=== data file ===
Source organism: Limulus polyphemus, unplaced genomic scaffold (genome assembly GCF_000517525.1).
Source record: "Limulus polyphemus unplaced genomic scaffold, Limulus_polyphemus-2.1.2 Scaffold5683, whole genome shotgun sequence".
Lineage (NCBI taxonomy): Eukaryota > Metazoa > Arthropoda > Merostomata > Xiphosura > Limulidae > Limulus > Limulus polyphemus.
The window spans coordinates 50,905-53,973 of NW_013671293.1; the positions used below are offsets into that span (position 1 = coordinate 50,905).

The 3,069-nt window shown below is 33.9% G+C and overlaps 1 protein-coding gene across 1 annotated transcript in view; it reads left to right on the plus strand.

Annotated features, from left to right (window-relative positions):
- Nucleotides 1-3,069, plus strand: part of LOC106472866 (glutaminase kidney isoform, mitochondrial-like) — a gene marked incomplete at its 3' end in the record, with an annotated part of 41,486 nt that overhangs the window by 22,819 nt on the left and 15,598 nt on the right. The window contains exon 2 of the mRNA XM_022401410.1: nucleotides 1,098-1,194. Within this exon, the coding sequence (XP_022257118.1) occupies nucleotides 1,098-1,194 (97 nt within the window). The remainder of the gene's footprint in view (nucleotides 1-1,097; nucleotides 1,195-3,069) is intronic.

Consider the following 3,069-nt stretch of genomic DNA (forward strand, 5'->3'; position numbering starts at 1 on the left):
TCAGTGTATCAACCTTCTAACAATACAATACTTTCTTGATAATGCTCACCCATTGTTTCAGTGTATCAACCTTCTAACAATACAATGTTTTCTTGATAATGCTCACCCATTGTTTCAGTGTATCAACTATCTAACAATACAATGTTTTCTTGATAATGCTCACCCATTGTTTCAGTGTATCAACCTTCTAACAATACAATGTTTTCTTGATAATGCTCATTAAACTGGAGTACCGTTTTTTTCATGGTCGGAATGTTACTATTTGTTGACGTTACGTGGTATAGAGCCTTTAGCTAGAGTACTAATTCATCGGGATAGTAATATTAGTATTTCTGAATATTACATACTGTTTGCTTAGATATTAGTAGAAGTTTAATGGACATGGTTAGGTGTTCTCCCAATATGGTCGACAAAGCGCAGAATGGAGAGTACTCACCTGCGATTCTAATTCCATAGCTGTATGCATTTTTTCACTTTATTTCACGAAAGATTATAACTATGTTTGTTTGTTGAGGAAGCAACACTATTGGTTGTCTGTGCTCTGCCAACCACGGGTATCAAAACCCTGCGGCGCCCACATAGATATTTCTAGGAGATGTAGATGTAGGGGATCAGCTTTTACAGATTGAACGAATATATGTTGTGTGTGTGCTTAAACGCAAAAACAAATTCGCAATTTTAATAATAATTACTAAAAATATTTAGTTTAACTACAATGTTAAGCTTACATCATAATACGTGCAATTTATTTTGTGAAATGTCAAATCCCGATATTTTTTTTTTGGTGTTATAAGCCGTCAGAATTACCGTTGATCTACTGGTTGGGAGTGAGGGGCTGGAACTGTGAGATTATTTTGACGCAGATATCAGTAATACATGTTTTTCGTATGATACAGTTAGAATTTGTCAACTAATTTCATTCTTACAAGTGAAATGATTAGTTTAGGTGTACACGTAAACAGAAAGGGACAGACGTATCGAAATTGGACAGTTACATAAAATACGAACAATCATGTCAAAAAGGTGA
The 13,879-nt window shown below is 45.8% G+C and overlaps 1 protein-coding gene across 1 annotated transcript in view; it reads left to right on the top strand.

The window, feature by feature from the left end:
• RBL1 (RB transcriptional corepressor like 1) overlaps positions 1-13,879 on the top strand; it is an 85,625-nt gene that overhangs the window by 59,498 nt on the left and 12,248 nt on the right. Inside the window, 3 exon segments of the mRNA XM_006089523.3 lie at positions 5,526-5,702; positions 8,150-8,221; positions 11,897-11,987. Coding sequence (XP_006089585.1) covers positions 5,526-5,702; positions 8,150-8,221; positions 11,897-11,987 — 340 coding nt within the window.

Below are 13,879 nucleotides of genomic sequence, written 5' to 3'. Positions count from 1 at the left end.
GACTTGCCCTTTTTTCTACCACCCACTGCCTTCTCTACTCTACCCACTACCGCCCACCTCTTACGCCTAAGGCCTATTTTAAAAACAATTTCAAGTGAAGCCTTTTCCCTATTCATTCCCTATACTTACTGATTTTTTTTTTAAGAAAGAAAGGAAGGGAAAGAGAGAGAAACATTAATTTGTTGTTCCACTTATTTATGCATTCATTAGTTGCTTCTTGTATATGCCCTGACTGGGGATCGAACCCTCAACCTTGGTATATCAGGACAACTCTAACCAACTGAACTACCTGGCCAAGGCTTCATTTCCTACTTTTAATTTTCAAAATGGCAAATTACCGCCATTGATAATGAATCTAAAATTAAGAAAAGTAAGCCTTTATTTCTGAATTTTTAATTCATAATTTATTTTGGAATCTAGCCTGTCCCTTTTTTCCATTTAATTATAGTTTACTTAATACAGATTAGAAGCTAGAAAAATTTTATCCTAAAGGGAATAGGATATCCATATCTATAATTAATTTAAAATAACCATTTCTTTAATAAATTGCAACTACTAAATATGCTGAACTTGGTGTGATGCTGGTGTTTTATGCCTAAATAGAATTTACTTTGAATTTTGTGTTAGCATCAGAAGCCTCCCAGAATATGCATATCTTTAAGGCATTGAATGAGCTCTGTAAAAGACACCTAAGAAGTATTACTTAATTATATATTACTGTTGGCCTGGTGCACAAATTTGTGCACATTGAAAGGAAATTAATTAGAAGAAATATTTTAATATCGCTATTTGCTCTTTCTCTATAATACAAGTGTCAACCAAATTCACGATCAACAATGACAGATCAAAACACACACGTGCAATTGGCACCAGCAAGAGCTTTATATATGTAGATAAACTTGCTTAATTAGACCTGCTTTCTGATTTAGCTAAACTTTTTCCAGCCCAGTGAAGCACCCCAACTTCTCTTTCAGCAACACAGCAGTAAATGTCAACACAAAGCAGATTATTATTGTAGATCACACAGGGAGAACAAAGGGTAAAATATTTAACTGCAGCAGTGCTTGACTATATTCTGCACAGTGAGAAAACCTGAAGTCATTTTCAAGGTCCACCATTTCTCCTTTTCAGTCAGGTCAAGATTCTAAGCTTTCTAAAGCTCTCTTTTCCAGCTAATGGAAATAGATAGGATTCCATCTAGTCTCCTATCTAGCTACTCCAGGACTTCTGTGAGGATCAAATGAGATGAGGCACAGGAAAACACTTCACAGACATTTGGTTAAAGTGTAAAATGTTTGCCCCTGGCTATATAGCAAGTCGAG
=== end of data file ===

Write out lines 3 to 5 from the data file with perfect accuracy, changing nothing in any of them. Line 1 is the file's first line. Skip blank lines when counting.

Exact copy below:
Lineage (NCBI taxonomy): Eukaryota > Metazoa > Arthropoda > Merostomata > Xiphosura > Limulidae > Limulus > Limulus polyphemus.
The window spans coordinates 50,905-53,973 of NW_013671293.1; the positions used below are offsets into that span (position 1 = coordinate 50,905).

The 3,069-nt window shown below is 33.9% G+C and overlaps 1 protein-coding gene across 1 annotated transcript in view; it reads left to right on the plus strand.